Here are some non-fiction books that I’ve read and think some of you might enjoy.
The Unsinkable Titanic Thompson, by Carlton Stowers
This is the true story of the world’s greatest conman. I laughed on just about every page at the clever and bold swindles invented by Ti.
Dan Rice, The Most Famous Man You’ve Never Heard Of, by David Carlyon
Rice was the greatest clown of his time, not the white face baggy pants kind of clown, but the Dennis Miller, John Stewart, or Bill Maher kind of clown. He toured America with one of the earliest domestic circuses. The book is an amazing look at civil war era entertainment. Now forgotten, he was the most famous man in America.
The Great Farini, The High-Wire Life of William Hunt, by Shane Peacock
Farini was second only Blondin in fame for his wire walking and he may have first in skill. This is a rousing account of one of the great daredevils of all time. Not only that, but Farini invented the shooting-out-of-a-cannon act and was Barnum’s equal in the advertising and promotion field.
Secrets of the Sideshows, by Joe Nickell
Who knew that the indefatigable skeptic and exposer of humbug once worked in a sideshow? This book is less exposé and more nostalgic look back. Fun to read.
No Applause Just Throw Money, by Trav S.D.
Another fun read. A history of Vaudeville full of great stories and important insight.
With It, A Year on the Carnival Trail, by Barbara Bamberger Scott
Listed as fiction, but it rings so true. You, too will be “with it” after reading this book. It is total immersion in the argot of the carny world. I can’t wait to get a good loke and set up some flash in my alibi shop.
City of the Century, by Donald Miller
Floyd Dell, in 1912, said, “One reason for knowing the history of Chicago is that the history of Chicago is the history of the Middle West. And the history of the Middle West is, to a larger extent than the school textbooks have ever permitted us to discover, the history of a nation.” City of the Century covers Chicago from its discovery to the Columbian Exposition. None of the historical books I recommend are dry reads; they are full of life and vigor, much like their subjects.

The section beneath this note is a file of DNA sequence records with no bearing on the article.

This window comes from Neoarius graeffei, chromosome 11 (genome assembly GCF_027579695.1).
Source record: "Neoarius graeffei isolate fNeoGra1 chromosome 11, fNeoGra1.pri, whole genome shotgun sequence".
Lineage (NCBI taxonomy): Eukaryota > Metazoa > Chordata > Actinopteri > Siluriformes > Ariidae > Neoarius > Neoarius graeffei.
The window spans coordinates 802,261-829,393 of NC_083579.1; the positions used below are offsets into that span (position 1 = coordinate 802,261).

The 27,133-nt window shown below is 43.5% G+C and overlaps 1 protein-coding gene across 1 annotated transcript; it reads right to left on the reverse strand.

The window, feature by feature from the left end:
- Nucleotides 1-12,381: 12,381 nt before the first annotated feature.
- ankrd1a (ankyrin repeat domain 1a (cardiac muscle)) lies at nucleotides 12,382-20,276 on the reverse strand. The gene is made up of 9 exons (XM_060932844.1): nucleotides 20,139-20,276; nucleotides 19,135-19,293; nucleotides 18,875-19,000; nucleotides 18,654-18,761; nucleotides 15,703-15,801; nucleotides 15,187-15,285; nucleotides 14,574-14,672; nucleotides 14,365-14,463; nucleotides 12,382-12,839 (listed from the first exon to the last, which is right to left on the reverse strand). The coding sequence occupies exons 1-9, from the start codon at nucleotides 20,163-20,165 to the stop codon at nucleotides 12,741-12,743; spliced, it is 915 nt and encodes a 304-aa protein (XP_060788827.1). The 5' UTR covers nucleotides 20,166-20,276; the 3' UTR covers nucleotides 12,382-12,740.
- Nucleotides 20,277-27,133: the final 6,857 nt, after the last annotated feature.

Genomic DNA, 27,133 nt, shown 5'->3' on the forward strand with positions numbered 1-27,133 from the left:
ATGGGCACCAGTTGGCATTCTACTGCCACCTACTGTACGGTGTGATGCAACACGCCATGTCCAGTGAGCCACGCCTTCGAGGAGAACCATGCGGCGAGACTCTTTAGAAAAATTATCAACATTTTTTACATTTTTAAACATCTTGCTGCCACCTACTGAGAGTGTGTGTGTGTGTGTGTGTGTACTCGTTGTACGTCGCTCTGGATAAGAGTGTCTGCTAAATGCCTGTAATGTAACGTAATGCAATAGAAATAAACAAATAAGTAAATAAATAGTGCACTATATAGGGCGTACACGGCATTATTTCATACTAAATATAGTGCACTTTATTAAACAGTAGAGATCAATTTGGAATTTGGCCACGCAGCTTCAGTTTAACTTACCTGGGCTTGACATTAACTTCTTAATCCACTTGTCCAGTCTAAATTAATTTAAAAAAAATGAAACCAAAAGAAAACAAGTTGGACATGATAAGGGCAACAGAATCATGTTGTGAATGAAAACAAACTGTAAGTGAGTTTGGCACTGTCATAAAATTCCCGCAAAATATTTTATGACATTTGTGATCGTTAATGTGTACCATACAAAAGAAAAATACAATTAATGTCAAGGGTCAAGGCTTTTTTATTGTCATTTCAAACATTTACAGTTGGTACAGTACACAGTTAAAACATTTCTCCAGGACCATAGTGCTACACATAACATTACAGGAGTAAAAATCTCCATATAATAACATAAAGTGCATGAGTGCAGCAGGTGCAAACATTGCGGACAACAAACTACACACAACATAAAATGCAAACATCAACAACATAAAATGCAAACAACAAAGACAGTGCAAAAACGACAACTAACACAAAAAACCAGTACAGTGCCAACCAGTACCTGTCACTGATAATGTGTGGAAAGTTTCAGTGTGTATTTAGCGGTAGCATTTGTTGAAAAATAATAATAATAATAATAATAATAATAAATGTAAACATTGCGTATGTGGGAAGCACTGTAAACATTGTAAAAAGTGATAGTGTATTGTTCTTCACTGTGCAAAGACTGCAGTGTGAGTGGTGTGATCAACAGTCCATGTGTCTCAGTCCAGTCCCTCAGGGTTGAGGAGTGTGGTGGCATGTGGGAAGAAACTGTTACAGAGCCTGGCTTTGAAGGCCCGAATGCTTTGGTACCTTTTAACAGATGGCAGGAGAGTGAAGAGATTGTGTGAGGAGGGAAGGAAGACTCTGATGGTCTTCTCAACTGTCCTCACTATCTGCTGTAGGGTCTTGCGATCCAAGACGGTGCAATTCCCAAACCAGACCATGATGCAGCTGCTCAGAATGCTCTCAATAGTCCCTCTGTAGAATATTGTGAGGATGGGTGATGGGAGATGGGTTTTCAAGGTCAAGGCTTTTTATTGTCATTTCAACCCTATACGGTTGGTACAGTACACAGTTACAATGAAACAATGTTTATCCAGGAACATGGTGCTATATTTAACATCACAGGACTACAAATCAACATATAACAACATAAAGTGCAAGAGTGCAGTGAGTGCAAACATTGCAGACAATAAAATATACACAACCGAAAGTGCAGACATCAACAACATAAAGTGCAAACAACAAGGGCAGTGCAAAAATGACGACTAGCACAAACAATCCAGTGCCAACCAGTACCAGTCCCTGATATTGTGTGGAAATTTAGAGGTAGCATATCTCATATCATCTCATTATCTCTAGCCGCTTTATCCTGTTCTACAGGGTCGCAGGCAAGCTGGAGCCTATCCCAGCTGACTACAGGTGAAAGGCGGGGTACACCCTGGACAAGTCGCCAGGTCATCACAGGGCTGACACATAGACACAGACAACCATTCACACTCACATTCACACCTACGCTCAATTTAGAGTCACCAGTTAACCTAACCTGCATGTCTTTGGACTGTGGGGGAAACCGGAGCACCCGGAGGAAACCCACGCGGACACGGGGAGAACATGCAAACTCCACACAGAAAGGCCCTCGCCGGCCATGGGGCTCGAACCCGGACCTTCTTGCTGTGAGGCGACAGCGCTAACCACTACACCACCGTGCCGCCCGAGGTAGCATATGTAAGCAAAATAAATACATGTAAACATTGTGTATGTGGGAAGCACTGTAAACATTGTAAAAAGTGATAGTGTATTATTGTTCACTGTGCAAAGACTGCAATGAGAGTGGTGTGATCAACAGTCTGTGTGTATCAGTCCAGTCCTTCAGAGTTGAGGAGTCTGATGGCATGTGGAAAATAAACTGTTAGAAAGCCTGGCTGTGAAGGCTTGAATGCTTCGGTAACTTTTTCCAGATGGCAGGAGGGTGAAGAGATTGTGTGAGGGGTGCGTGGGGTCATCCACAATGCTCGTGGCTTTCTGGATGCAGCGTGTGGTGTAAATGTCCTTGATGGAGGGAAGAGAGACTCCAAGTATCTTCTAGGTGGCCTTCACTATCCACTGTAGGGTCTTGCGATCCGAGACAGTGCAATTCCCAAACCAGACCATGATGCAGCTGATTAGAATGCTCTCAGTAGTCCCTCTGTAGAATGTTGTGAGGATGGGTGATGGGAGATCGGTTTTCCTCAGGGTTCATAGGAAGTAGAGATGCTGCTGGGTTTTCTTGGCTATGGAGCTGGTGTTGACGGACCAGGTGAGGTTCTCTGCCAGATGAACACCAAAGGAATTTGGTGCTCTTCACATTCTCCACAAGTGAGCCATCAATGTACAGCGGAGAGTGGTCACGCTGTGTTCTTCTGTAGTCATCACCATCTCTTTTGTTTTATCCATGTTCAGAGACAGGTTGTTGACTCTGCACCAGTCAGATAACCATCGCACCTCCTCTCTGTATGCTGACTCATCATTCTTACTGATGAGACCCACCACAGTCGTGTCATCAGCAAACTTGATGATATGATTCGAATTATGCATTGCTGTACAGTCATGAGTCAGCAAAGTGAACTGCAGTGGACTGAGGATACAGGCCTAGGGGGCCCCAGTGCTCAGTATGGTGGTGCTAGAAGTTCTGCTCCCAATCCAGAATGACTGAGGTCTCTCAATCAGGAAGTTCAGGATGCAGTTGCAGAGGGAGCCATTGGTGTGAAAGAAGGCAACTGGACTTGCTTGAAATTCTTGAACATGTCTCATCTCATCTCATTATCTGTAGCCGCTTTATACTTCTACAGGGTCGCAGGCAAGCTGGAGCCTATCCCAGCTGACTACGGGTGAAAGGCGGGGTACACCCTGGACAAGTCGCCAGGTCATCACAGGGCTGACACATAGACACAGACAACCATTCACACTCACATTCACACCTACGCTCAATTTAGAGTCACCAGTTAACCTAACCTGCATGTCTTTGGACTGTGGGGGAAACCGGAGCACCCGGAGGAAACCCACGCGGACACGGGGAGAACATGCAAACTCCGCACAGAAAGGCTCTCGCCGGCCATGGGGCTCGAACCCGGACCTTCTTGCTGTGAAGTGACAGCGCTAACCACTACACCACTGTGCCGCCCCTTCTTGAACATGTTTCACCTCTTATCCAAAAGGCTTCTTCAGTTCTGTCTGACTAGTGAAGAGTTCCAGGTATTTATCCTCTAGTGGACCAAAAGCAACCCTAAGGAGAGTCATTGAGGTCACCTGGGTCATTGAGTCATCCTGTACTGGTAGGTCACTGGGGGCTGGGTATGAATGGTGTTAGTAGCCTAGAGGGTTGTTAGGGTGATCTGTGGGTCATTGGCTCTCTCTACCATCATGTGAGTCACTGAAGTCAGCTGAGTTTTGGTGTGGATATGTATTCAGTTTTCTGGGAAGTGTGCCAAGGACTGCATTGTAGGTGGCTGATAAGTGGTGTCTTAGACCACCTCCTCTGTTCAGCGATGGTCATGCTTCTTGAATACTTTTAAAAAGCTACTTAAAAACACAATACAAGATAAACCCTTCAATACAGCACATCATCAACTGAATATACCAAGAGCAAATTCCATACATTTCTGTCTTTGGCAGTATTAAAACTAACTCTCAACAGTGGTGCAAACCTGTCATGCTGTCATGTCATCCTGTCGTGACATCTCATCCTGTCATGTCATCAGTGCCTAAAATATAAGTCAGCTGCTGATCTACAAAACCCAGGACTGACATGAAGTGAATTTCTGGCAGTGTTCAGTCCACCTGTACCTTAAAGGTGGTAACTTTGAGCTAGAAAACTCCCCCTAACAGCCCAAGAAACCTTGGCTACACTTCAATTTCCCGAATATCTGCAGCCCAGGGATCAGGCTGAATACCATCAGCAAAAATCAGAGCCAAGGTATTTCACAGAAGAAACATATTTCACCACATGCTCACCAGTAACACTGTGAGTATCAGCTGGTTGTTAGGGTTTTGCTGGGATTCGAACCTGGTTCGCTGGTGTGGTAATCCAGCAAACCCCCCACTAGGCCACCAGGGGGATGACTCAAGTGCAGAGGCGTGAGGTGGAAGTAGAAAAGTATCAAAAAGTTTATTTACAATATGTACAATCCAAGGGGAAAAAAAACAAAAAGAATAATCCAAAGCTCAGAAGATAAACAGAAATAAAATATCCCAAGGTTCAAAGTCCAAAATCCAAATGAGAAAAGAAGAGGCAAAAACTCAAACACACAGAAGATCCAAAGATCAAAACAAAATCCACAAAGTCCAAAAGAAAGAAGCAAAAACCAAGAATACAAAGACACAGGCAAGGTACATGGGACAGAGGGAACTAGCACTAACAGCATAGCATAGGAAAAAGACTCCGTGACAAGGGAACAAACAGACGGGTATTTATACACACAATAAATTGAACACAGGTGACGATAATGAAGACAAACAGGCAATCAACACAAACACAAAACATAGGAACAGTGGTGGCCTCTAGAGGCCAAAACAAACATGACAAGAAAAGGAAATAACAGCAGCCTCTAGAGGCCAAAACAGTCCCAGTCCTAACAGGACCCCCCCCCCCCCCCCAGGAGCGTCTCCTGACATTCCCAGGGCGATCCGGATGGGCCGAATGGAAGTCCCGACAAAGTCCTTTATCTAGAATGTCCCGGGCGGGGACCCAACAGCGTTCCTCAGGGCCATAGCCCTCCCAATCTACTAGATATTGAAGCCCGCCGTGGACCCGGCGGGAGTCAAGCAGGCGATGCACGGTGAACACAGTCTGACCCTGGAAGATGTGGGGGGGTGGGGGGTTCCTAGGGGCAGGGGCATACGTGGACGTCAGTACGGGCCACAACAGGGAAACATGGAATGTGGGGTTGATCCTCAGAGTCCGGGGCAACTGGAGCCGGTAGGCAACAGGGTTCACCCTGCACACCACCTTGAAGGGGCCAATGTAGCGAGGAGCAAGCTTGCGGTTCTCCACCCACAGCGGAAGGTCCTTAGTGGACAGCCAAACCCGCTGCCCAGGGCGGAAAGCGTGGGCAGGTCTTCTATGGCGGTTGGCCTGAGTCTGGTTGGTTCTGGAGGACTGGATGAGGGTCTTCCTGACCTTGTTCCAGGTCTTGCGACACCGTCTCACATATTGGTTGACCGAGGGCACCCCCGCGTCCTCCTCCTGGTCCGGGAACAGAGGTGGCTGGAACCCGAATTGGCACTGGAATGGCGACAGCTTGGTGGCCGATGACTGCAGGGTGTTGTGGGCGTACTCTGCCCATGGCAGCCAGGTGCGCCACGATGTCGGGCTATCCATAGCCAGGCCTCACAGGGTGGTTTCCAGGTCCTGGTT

The Devil in the White City, by Erik Larson
The construction of the greatest of all World’s Fairs and the serial killer who used it as his hunting grounds. Wow. Compelling history at its best. Reads like a novel, but it is all true.
The Wicked City, by Curt Johnson
This is one of the best histories of Chicago. The subtitle reads, “From Kenna to Capone”. The book covers turn-of-the-century Chicago by comparing the ways of the dynasts, like Marshall Field, and the crime lords and politicians. How similar they are.
Secrets of Closing the Sale, by Zig Ziglar
The greatest salesman writes the greatest book on sales. In every facet of your life, personal and professional, you are selling yourself. Talking to a client, you are selling. Going on a date, you are selling. Trying to talk your spouse into buying your dream house, you are selling. This book will give you a toolbox of sale techniques. Have I sold you yet?
Selling the Invisible, by Harry Beckwith
Great advice for selling services instead of products.
You are the Message, by Roger Ailes
A must have book for anyone that have to communicate anything. Roger was a republican political consultant, but don’t hold that against him. He has important advice for communicating more effectively.
Jump Start Your Brain, by Doug Hall
Doug Hall is a genius and if he doesn’t have the papers to prove it, he should. If you want to be more creative, use this book. Real world examples and exercises to stimulate your thought processes. There is no better book on creativity.
The Elements of Style, by William Strunk and E.B. White
The tiny bible of writing. I have read a lot of bad writing in the blog world. You should at least know the rules before you break them. Besides, can you be taken seriously if you sound like a dope?
On Writing, by Stephen King
Part biography, part writing lesson, from the most popular writer of our times. It is hard to argue with success. Valuable writing advice with not a lot of rules.
On Writing Well, by William Zinsser
Informative guide to writing nonfiction. I find this book particularly inspiring as a writer.
Now run over to Amazon and pick up a few titles. Next time I’ll work up a few choice selections of fiction.
And don’t forget to let me know what you thought of the books.